These experimental results were used to first calibrate and then validate the model presented in the Model Development section. The calibration was necessary in order to identify suitable values for the unknown model parameters by fitting the model to the experimental data collected at 110°C, 125°C and 140°C, respectively. The hemicellulose yields recorded at 155°C and 170°C were not used to fit rate parameters and hence do not appear in the Arrhenius plot discussed below. This is because the experimental yields measured at 155°C and 170°C were compromised by the automated heating time of the Dionex™ ASE™ 350. The heat up time of the solvent extractor was long compared to the timescale of acid hydrolysis at these higher temperatures; hence, the yields measured at zero static time (that is, at t=0) were non-zero to a statistically significant degree. Calculations exist in the literature to distinguish the yield due to the preheating time from the true experimental yield; however, these calculations are typically based on simpler kinetics [30]. An investigation into such calculations for non-linear population balance kinetics may provide an interesting future course of enquiry.

The calibration was completed using PEST, a model-independent parameter estimation tool. PEST uses the Gauss-Marquardt-Levenberg method to find values of the fitting parameters that minimise the discrepancies between the model results and the experimental data via least squares [31]. The sum of the squared residuals, Φ, was used to compare the accuracy of the fitting results below. The fitting parameters obtained from this calibration exercise were used to calculate parameters for 155°C and 170°C without fitting.

In this model, there exist three unknown rate parameters k a , k b and k d (m 3 mol −1 s −1) and one unknown material parameter α. If α=0 then there is no unreactive bagasse, and the standard population balance equation system with no “hard-to-hydrolyse” consideration is resumed. It is noted that there is also some potential uncertainty in the diffusion coefficients which shall be investigated further below. Presently, however, existing formulae and information from the literature are used to estimate the diffusion coefficients in the model.

Firstly, consider the ability of the model to reproduce the experimental xylose profile by fitting only the rate parameters, k a , k b and k d , assuming α=0. The dashed curve in Figure 3 compares the time evolution of the yield (%) of xylose monomer as predicted by the model to the experimental yield obtained at 110°C. It is observed that the model and experimental results are well correlated (Φ=42.97). Since dilute acid pretreatment is concerned with the removal of solubilised hemicellulose from the bagasse material, such xylose yield curves are commonly used in the literature to describe both the efficacy of the pretreatment and the ability of the model to accurately represent the chemical and physical processes occurring during acid hydrolysis. However, one thing that can influence the accuracy of parameters obtained through fitting is the number of data points used to constrain the parameter space of the model. A model that accurately represents the data when fit to a large number of data points is conceivably more substantiated than the one that fits when only compared to a small number of data points. However, when fitting a model to a single outcome such as xylose yield, even with many data points, we must be careful to only infer that the model accurately portrays how much xylose is produced and not the chemical mechanism behind xylose production.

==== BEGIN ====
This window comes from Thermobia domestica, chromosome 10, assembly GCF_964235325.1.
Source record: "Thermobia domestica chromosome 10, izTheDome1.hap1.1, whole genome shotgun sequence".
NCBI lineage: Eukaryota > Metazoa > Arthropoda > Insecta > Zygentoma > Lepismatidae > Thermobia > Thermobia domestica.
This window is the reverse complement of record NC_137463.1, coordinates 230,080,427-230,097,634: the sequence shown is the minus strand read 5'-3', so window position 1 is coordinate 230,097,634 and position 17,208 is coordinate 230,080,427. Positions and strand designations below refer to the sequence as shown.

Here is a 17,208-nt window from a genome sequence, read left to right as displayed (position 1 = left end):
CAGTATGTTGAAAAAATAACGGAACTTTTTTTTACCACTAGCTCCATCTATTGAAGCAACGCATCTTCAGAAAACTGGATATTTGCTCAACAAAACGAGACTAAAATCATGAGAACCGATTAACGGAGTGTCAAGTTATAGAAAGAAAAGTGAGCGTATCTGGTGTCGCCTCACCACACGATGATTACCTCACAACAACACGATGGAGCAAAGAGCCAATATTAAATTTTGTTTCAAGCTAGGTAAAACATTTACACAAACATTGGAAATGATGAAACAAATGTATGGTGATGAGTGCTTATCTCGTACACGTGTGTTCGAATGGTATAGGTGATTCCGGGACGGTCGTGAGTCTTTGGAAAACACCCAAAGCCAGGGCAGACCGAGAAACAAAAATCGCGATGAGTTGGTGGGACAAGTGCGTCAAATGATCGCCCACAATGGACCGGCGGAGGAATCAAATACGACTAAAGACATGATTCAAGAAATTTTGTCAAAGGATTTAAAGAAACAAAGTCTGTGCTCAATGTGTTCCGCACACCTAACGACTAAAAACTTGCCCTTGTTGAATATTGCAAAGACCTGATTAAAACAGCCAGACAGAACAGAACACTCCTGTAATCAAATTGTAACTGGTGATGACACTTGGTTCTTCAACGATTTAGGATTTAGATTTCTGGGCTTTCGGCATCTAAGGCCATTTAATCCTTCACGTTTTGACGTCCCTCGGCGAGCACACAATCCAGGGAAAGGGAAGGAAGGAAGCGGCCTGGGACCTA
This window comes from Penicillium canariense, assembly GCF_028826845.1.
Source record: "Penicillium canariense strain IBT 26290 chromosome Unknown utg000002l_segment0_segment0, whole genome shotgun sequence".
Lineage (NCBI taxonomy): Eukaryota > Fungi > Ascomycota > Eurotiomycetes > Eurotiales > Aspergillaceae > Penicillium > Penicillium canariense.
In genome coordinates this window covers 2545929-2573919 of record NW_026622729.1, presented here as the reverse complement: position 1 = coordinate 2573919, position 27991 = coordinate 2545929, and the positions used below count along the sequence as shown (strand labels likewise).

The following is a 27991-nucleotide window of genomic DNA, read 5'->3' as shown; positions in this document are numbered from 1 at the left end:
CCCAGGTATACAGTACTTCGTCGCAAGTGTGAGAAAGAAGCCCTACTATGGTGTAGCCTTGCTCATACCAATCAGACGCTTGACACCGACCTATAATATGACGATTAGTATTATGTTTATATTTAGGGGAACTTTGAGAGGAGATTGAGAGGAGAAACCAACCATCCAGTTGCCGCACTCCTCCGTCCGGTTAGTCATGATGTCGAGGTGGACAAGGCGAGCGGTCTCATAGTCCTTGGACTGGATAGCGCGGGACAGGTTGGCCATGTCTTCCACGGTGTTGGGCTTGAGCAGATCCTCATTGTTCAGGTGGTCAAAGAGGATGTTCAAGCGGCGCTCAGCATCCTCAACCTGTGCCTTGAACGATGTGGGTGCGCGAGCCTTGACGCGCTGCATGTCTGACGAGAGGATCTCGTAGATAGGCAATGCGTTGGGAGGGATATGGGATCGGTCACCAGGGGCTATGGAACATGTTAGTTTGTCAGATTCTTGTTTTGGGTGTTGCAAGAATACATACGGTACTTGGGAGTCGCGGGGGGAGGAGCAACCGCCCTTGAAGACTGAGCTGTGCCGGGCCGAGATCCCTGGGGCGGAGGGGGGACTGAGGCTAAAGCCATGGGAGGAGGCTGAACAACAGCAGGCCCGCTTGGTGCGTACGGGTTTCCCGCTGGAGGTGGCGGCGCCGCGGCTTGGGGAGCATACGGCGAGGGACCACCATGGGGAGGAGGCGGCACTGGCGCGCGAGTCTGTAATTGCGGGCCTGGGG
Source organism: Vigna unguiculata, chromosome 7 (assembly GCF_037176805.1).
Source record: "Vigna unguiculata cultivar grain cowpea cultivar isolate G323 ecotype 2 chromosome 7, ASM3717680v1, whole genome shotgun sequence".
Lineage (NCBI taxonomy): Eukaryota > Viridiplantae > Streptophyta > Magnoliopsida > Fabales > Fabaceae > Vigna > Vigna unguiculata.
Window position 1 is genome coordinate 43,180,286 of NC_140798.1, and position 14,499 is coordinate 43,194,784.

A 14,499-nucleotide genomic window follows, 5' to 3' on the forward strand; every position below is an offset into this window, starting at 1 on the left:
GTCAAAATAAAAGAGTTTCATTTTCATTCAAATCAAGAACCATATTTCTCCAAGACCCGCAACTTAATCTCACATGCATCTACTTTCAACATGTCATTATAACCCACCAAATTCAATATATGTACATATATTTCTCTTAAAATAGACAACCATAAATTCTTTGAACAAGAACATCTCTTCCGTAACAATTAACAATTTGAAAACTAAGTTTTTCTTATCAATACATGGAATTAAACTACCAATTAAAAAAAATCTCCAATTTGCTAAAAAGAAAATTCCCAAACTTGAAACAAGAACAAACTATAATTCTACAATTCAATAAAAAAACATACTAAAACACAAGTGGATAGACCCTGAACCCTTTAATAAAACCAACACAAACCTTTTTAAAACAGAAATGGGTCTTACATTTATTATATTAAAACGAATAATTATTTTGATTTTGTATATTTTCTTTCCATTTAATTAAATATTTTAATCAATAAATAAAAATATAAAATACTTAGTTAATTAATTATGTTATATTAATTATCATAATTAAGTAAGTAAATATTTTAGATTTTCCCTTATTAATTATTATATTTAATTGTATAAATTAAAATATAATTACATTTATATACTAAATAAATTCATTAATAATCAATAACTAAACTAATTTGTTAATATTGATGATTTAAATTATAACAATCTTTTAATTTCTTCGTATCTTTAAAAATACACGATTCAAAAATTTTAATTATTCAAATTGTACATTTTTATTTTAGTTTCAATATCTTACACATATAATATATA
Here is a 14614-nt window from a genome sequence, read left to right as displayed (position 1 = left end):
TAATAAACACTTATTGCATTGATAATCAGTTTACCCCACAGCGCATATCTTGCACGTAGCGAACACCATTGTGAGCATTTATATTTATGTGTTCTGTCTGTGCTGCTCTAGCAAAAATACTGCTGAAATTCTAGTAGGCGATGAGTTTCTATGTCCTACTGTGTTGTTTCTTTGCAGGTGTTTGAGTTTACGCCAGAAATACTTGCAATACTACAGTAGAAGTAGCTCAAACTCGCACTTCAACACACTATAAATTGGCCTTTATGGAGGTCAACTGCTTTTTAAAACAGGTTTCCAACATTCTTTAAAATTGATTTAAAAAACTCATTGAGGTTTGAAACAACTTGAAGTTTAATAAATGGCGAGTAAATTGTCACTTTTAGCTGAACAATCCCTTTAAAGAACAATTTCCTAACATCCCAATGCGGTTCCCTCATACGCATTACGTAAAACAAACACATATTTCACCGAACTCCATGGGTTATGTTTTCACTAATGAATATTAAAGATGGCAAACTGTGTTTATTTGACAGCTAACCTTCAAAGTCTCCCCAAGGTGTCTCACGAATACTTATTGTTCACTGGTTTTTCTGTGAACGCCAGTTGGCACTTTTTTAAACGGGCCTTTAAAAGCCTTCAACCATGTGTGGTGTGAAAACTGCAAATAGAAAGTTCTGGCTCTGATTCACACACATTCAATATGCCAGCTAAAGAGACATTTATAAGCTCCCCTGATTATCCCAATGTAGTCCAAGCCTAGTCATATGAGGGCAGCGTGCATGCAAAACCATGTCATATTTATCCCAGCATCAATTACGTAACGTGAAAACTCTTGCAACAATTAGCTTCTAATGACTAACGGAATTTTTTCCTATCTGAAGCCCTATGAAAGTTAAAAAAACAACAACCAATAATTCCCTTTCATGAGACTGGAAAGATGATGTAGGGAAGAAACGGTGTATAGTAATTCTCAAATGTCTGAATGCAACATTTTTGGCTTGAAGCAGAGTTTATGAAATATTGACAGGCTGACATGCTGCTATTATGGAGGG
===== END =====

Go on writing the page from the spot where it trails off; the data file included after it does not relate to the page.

Figure 3

Yield profiles at 110°C, α =0. Model yield profiles produced by fitting to only the experimental xylose curve (dashed) and the full set of experimental xylo-oligomer profiles (xylose, oligomers and furfural) (solid). Model results are compared to experimental data (symbol). Key: Xylose (black circle), i=2 (red diamond), i=3 (blue star), i=4 (red violet triangle), i=5 (green square), i=6 (grey asterisk), furfural (orange multiplication sign).

An important benefit of using population balances in the form of polymer degradation equations is that oligomer yields can be predicted for any chain length. The stringency of the fit is limited by the number of experimentally measurable oligomers in solution, rather than the model itself. Here, an analysis of the ability of the model to compare oligomer yield profiles for chains of length one to six, in addition to the yield of furfural over a range of temperatures, namely 110°C, 125°C and 140°C, is presented. The solid curves in Figure 3 demonstrate the results of using PEST to obtain the best fit between the model and the experimental yields of xylose, oligomers and furfural at 110°C. In fitting the data, k a , k b and k d are varied and α is set to zero. This approach is therefore the same as that used to fit the model to the xylose yield data without oligomers (dashed curve). However, unlike the model fit to xylose alone, the best fit of the model when all oligomer profiles are used in the fitting criteria does not correlate well (Φ=1,182) with any of the experimental profiles. This discrepancy is clear in Figure 3. Therefore, even though the model looked capable of reproducing the xylose curve, it can be seen that under a more stringent fitting regime, the model does not accurately capture the chemical and/or physical processes that are occurring during dilute acid hydrolysis of bagasse fibre, and hence, its usefulness as a predictive tool would seem to be questionable.